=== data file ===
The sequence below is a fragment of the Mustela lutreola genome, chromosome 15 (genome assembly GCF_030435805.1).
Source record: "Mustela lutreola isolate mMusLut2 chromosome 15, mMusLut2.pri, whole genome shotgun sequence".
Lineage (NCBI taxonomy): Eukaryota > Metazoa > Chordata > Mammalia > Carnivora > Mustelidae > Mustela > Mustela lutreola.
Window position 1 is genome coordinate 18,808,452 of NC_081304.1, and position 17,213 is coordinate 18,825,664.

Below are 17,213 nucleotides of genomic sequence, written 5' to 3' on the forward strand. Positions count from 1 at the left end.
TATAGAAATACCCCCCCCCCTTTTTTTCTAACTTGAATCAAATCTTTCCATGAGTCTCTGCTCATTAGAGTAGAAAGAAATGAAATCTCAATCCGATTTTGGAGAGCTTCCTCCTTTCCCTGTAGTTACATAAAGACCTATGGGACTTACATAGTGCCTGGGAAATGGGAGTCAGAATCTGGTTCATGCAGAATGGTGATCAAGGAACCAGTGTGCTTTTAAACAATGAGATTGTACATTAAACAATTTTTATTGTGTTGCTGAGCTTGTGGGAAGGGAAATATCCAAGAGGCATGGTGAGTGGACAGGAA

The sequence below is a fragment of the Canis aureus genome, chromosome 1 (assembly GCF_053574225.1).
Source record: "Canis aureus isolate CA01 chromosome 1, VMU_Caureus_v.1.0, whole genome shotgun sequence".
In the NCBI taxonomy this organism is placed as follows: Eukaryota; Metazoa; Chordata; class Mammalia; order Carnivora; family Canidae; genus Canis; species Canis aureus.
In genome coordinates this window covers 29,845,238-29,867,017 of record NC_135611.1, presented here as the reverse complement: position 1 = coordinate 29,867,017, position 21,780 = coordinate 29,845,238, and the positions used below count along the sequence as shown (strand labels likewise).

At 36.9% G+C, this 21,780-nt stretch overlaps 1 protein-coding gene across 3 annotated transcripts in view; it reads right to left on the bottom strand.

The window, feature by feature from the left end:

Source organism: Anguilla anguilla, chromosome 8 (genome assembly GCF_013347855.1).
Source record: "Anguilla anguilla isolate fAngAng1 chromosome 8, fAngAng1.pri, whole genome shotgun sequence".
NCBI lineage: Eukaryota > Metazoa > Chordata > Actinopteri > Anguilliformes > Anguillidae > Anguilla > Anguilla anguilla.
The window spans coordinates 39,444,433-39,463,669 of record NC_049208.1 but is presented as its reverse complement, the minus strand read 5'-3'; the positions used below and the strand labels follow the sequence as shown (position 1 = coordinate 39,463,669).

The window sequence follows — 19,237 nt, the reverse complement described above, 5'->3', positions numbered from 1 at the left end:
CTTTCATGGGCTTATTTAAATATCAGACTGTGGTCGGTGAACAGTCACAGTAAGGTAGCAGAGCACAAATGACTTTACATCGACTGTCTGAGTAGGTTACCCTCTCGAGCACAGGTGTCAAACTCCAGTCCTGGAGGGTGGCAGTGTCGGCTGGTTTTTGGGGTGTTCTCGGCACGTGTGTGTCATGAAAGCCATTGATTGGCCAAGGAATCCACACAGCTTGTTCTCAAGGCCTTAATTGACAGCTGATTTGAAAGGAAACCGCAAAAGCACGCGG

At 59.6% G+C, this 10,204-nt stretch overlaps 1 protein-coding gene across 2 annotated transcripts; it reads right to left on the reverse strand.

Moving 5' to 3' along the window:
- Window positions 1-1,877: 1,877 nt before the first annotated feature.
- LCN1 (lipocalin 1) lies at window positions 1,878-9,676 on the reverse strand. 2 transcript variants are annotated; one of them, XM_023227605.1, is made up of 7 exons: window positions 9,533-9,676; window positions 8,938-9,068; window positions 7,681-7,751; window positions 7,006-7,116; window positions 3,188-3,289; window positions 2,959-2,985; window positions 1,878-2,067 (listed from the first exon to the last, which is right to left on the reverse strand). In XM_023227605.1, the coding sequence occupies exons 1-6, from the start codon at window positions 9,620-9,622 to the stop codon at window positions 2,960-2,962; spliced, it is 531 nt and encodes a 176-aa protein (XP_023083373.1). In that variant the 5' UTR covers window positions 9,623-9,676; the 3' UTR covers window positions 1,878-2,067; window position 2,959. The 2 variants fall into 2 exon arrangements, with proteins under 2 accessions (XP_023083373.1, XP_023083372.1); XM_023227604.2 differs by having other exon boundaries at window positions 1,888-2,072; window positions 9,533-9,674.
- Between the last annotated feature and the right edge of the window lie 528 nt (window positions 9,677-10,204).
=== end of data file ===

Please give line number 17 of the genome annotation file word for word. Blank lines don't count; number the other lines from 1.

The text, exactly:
The window sequence follows — 19,237 nt, the reverse complement described above, 5'->3', positions numbered from 1 at the left end: